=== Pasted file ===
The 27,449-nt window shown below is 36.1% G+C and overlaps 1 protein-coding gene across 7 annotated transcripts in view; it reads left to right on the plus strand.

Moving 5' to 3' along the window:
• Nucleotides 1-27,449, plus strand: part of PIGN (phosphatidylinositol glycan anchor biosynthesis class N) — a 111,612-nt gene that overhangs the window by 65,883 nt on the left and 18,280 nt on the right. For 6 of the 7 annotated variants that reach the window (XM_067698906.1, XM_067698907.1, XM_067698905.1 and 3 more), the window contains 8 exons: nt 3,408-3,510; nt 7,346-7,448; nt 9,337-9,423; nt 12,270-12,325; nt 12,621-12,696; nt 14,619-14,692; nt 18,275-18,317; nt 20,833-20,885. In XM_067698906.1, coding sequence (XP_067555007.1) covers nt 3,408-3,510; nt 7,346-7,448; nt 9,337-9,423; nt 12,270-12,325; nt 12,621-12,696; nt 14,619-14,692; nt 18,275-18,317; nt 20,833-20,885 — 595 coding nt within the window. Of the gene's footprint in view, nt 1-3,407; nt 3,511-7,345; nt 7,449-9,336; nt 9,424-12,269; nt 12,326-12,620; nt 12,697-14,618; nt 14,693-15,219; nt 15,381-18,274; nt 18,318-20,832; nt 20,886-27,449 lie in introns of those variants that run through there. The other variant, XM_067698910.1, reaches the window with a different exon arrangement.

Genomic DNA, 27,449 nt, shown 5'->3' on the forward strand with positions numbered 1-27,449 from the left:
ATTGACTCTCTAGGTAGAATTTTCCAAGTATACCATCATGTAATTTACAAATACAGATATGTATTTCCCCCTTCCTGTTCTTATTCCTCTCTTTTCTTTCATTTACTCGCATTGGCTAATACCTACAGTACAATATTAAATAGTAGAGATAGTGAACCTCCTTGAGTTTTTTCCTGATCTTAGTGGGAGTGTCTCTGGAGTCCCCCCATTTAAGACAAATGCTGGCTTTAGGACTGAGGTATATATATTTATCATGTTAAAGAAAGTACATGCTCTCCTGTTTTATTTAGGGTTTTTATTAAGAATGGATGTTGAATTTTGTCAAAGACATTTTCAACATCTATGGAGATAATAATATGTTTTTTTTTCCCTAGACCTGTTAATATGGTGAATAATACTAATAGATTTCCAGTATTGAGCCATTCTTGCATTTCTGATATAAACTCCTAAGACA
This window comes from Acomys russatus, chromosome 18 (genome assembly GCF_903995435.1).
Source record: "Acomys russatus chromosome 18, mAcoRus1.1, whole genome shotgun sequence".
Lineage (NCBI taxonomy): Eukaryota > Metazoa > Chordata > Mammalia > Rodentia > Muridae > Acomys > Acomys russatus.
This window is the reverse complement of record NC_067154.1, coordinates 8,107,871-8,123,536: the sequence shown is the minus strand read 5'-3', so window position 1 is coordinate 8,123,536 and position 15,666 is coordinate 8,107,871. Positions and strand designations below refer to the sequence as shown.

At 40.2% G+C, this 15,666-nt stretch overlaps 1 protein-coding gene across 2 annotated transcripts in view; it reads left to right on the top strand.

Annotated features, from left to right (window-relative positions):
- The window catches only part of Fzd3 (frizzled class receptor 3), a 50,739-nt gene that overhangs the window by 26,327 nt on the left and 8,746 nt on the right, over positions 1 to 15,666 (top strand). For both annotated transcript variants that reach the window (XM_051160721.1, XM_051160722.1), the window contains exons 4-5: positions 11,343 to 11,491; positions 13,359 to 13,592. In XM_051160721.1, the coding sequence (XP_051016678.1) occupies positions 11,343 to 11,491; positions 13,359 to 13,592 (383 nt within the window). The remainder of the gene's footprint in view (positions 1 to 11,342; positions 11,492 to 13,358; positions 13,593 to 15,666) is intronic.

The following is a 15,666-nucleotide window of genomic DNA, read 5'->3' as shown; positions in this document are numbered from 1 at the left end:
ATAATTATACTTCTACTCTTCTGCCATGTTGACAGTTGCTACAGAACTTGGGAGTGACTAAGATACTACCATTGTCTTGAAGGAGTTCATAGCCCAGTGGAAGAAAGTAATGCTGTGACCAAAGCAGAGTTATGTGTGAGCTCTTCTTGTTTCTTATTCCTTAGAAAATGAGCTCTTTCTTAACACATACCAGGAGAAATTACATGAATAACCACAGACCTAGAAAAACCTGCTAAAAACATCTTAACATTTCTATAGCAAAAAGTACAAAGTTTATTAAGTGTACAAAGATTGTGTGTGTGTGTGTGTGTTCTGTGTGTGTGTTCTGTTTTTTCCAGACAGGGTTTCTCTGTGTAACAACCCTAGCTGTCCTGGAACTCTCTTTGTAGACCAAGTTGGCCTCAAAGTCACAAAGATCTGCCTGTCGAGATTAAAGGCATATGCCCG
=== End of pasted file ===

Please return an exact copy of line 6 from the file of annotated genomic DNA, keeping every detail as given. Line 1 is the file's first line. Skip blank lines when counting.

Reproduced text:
This window comes from Acomys russatus, chromosome 18 (genome assembly GCF_903995435.1).